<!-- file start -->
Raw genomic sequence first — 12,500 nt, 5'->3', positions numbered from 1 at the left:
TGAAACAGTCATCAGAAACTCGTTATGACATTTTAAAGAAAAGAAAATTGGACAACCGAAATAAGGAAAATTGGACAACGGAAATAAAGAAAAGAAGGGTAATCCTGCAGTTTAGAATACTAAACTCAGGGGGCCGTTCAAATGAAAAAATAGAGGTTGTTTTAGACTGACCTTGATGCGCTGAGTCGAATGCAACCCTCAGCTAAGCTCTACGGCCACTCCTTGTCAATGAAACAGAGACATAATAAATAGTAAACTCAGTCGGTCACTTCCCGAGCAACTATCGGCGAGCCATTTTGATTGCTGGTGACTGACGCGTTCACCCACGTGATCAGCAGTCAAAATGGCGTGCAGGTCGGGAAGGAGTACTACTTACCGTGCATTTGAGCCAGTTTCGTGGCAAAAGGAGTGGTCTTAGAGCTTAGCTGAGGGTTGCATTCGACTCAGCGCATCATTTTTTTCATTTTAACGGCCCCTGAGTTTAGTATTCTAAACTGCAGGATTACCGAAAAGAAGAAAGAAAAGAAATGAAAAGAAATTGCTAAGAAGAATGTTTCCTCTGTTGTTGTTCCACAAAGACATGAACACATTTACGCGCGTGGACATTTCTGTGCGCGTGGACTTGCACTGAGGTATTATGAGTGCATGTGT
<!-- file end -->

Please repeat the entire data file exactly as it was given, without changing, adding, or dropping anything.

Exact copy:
Raw genomic sequence first — 12,500 nt, 5'->3', positions numbered from 1 at the left:
TGAAACAGTCATCAGAAACTCGTTATGACATTTTAAAGAAAAGAAAATTGGACAACCGAAATAAGGAAAATTGGACAACGGAAATAAAGAAAAGAAGGGTAATCCTGCAGTTTAGAATACTAAACTCAGGGGGCCGTTCAAATGAAAAAATAGAGGTTGTTTTAGACTGACCTTGATGCGCTGAGTCGAATGCAACCCTCAGCTAAGCTCTACGGCCACTCCTTGTCAATGAAACAGAGACATAATAAATAGTAAACTCAGTCGGTCACTTCCCGAGCAACTATCGGCGAGCCATTTTGATTGCTGGTGACTGACGCGTTCACCCACGTGATCAGCAGTCAAAATGGCGTGCAGGTCGGGAAGGAGTACTACTTACCGTGCATTTGAGCCAGTTTCGTGGCAAAAGGAGTGGTCTTAGAGCTTAGCTGAGGGTTGCATTCGACTCAGCGCATCATTTTTTTCATTTTAACGGCCCCTGAGTTTAGTATTCTAAACTGCAGGATTACCGAAAAGAAGAAAGAAAAGAAATGAAAAGAAATTGCTAAGAAGAATGTTTCCTCTGTTGTTGTTCCACAAAGACATGAACACATTTACGCGCGTGGACATTTCTGTGCGCGTGGACTTGCACTGAGGTATTATGAGTGCATGTGT